Celana, Celanā, Celaṇā: 3 definitions
Celana means something in Jainism, Prakrit, Hinduism, Sanskrit. If you want to know the exact meaning, history, etymology or English translation of this term then check out the descriptions on this page. Add your comment or reference to a book if you want to contribute to this summary article.
Alternative spellings of this word include Chelana.
General definition (in Jainism)Source: Jain eLibrary: 7th International Summer School for Jain Studies
Celanā: aunt of Mahāvīra and wife of King Śreṇīka, staunch Buddhist and later converted to Jainism.Source: HereNow4u: Lord Śrī Mahāvīra
Celanā (चेलना) is the queen-wife of Śreṇika.—King Śreṇika Bimbasāra or Bhambhāsāra of the Śiśunāga clan was a famous and brave king. Kūṇika was the son of Rājagṛha’s king Śreṇika and queen Celanā. King Śreṇika had two other sons, Halla and Vihalla. Nirayāvalikā talks only of Vihalla. Śreṇika had presented them the best elephant of the time called Secanaka, and an invaluable necklace gifted by a god.
Jainism is an Indian religion of Dharma whose doctrine revolves around harmlessness (ahimsa) towards every living being. The two major branches (Digambara and Svetambara) of Jainism stimulate self-control (or, shramana, ‘self-reliance’) and spiritual development through a path of peace for the soul to progess to the ultimate goal.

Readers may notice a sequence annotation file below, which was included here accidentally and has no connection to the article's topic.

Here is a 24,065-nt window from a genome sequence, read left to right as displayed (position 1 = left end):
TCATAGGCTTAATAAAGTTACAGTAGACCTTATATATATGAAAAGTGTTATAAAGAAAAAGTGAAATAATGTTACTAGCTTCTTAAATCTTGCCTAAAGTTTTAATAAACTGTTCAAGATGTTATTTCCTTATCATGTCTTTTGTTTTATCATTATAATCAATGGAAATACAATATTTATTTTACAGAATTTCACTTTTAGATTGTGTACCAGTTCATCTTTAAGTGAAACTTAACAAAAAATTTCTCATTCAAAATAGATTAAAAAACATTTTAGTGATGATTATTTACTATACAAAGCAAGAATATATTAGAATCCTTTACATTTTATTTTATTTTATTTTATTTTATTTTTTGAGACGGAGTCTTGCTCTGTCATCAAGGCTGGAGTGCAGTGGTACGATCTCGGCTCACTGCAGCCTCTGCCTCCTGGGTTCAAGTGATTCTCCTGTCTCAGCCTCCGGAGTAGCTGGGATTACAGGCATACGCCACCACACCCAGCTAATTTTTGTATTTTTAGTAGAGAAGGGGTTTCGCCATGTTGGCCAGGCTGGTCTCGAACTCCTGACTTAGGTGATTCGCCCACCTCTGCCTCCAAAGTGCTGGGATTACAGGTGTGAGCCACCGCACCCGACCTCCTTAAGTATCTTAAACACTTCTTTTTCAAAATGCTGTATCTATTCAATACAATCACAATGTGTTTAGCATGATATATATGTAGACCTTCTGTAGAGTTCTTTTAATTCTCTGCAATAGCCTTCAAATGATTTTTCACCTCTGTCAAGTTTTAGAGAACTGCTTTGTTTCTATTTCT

Languages of India and abroad
Sanskrit dictionarySource: Cologne Digital Sanskrit Dictionaries: Monier-Williams Sanskrit-English Dictionary
Celāna (चेलान):—m. a kind of cucumber, [cf. Lexicographers, esp. such as amarasiṃha, halāyudha, hemacandra, etc.]
Sanskrit, also spelled संस्कृतम् (saṃskṛtam), is an ancient language of India commonly seen as the grandmother of the Indo-European language family (even English!). Closely allied with Prakrit and Pali, Sanskrit is more exhaustive in both grammar and terms and has the most extensive collection of literature in the world, greatly surpassing its sister-languages Greek and Latin.
See also (Relevant definitions)
Search found 2 books and stories containing Celana, Celanā, Celaṇā, Celāna; (plurals include: Celanas, Celanās, Celaṇās, Celānas). You can also click to the full overview containing English textual excerpts. Below are direct links for the most relevant articles:
Trishashti Shalaka Purusha Caritra (by Helen M. Johnson)
Part 1: Celaṇā’s one-pillared house < [Chapter VII - The stories of Celaṇā’s one-pillared palace]
Part 5: Death of Śreṇīka < [Chapter XII - Omniscience and wandering of Mahāvīra]
Part 4: Śreṇika’s future < [Chapter IX - Stories of the ploughman]
Bhagavati-sutra (Viyaha-pannatti) (by K. C. Lalwani)